It’s a great role for him. Harry’s a repressed, in-the-closet homosexual who’s keeping this boy around. Bill, the character I played, is an opportunist who’ll do anything to get anywhere. The whole point of Harry is that he’s living the life of a London toff, one of those Englishmen who you’re never quite sure what they are. On our first read-through of the script, Olivier played it as if he was swinging a handbag in high heels. Pinter was fuming, and our very young, very good director, Michael Apted, didn’t know how to approach toning down “Sir.” Olivier would start with wide brush strokes, then chip away, whereas we, the moderns, worked exactly the inverse. Helen, Alan, and I started very simple and added on and on as we found the performance. I don’t know why he felt the way he did about the part; I’d never heard that quote until now.
Whom do you consider to be the brilliant performers of today?
I’m dying to see Helen in The Queen. She’s always been fantastic, and if given my choice of leading lady, I’d always want Helen Mirren first. You know she played that spunky detective on TV, which I think surprised a lot of people. Her film career took off when she was in her fifties, and she can do anything she wants.
What about films, say of the last 10 years or so? And is there anything coming out of Britain these days that you especially like? I know you’ve gone on record as not thinking too highly of Notting Hill.
For American films, I’d say Fargo. I’ve seen it 20-odd times, and I could watch it 20 more. Goodfellas, I love. Notting Hill was too sentimental, although Julia Roberts is up there, for me, with Kate Hepburn. Who directed that?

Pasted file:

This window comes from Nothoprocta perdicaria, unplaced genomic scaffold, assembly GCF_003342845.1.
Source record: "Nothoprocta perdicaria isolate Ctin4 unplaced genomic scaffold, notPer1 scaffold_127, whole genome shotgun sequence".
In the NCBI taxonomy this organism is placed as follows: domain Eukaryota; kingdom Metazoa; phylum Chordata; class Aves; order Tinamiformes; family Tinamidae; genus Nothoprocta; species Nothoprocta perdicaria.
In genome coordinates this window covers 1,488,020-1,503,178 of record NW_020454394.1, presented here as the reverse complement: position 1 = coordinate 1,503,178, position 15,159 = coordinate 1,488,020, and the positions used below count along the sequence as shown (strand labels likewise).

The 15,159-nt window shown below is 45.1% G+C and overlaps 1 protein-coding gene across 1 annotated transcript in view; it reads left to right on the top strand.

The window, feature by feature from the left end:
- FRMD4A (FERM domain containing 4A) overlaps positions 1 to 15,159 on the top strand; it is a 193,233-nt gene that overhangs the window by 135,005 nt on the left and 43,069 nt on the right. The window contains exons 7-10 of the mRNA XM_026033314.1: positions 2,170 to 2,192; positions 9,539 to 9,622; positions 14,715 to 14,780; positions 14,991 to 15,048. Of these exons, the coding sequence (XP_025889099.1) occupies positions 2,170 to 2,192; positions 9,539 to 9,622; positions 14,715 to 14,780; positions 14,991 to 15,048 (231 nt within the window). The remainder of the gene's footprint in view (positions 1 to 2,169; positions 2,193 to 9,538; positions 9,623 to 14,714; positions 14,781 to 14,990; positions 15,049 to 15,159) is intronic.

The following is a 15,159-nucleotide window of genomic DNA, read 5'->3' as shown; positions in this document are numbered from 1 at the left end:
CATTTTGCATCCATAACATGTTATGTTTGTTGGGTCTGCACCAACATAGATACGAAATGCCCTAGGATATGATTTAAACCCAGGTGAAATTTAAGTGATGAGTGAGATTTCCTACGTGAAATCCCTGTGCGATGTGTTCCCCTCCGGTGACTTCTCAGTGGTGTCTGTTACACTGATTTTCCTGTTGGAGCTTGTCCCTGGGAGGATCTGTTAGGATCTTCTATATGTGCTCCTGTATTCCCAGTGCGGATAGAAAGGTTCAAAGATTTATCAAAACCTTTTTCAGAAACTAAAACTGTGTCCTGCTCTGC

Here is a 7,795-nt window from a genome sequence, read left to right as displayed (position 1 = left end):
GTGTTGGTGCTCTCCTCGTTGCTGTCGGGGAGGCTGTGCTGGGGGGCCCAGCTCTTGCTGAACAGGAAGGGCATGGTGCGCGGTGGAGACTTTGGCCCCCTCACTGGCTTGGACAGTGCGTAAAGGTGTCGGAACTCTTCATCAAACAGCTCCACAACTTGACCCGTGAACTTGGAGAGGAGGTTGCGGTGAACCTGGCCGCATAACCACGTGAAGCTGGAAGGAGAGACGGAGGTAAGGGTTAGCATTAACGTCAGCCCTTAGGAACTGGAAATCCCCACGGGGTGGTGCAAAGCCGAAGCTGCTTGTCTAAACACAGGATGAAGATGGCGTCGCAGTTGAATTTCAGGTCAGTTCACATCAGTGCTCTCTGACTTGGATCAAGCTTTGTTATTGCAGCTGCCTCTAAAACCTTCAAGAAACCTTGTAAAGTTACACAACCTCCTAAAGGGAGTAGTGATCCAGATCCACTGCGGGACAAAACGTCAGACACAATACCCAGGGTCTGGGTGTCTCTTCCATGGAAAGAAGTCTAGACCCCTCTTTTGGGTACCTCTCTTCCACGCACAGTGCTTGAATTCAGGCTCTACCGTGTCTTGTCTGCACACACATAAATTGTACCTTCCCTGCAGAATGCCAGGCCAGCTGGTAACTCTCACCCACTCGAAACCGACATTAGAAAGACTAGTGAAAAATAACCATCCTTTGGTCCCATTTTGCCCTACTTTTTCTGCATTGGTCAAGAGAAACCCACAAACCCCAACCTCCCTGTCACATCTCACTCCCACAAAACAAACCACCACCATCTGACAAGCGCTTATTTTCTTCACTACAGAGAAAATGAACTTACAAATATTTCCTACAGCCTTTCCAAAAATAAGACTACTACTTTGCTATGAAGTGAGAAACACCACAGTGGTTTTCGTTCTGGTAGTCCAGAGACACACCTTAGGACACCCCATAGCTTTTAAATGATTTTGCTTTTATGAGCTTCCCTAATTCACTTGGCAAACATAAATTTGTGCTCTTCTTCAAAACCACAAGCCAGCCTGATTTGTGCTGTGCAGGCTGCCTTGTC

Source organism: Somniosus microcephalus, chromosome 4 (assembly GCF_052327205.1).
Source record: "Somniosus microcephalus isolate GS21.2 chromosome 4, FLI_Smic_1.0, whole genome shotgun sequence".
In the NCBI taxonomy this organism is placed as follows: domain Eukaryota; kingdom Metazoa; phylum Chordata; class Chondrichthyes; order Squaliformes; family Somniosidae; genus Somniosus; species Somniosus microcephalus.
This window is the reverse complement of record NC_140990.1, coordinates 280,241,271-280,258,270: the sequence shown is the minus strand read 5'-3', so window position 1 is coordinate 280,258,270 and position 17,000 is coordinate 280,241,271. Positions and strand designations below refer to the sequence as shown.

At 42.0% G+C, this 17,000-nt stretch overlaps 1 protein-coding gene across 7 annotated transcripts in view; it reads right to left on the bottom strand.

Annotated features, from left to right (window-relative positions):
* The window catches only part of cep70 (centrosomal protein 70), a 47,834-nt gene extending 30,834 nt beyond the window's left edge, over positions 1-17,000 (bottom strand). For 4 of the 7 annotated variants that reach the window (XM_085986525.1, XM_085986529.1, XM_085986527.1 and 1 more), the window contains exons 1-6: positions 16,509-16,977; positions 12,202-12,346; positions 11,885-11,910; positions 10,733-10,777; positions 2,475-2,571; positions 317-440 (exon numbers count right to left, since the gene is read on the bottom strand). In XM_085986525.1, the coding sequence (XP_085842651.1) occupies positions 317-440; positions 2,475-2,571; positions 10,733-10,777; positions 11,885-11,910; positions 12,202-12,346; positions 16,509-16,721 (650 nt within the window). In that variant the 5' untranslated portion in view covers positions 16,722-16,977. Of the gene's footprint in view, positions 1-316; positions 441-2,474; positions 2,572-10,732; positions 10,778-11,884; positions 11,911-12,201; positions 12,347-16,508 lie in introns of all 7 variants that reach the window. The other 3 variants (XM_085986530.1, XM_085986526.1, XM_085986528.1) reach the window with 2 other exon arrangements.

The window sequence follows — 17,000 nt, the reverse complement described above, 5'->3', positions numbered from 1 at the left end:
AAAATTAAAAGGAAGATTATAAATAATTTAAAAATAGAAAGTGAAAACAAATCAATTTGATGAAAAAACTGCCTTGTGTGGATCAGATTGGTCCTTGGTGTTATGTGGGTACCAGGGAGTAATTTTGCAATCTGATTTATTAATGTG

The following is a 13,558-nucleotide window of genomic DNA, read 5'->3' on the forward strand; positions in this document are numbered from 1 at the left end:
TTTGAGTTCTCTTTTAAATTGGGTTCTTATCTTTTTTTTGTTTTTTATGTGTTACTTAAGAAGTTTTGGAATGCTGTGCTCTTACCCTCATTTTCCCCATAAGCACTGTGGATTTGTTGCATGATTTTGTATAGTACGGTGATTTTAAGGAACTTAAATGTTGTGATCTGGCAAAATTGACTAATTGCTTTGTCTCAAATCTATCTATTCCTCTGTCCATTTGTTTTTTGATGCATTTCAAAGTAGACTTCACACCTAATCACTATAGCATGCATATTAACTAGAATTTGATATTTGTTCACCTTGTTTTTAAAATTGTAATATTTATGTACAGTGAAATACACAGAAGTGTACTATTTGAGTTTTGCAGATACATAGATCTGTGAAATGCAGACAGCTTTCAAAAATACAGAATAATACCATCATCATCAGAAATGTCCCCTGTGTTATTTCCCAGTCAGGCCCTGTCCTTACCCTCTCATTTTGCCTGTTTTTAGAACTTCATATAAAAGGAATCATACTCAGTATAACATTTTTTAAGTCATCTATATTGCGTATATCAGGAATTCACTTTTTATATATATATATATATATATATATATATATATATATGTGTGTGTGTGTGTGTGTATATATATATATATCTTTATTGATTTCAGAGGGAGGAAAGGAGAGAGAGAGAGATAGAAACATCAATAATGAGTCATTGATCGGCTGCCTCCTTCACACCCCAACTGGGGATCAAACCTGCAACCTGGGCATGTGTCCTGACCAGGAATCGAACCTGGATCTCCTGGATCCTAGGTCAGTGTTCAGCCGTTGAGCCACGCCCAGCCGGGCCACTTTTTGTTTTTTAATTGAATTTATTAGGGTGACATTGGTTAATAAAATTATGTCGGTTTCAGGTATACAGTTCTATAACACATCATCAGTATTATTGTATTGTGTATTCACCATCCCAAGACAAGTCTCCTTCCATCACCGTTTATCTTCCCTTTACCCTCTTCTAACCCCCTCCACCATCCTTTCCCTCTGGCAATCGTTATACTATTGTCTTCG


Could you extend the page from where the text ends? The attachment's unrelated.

Roger Michell. Have you seen any of his subsequent work? He’s made some films that are vastly more substantial, specifically The Mother and Enduring Love.
He’s in-ter-est-ing, but if you’re talking about great directors, there’s Stephen Frears. He’s the one English director who, when he has a new film, you must see it.
So, does your affection for Fargo mean you’d like to work for the Coens?
In a heartbeat. I’m not expecting a call anytime soon, but I’d jump at the chance to film anything with them.
Do young writers ever bring their screenplays to you, saying I wrote this part with you in mind?
Yes, but it’s too much responsibility. Because I’d have to say, “Why, that’s very sweet of you, but it’s awful.” I always tell them, “Don’t write it for me—just write it!” I do like to work with young filmmakers, though, particularly Paul McGuigan, who directed Gangster No. 1.
When Arliss Howard was one of the guests last year at the Port Townsend Film Festival, he spoke a little bit about working with Stanley Kubrick on Full Metal Jacket. He mentioned that after the long shoot, with all its multiple takes, Kubrick told him, “You’re gonna miss me. You’ll have directors who’ll say, ’We got it,’ and you know they didn’t.” Does that, in any way, sound like the Kubrick you knew?
No, not really. Stanley went a little nuts, I think. He didn’t start the 1500 takes until The Shining. [pause] I could see him saying it, actually. He and I had a complex relationship; he was the antithesis of Lindsay Anderson. A Jewish boy from the Bronx, Stanley was savvy in a street way whereas Lindsay, who was an Oxonian, trained in Greek and Latin, wasn’t. They were polar opposites and yet very great artists. What I consider great about Stanley is that he was fluid enough to go with whatever was on the set. He went with the humor that I brought to A Clockwork Orange. Dr. Strangelove was also written straight—it was originally meant to be a scary tale—until Peter Sellers got a hold of it; he made it a comedy and better than what was on the page.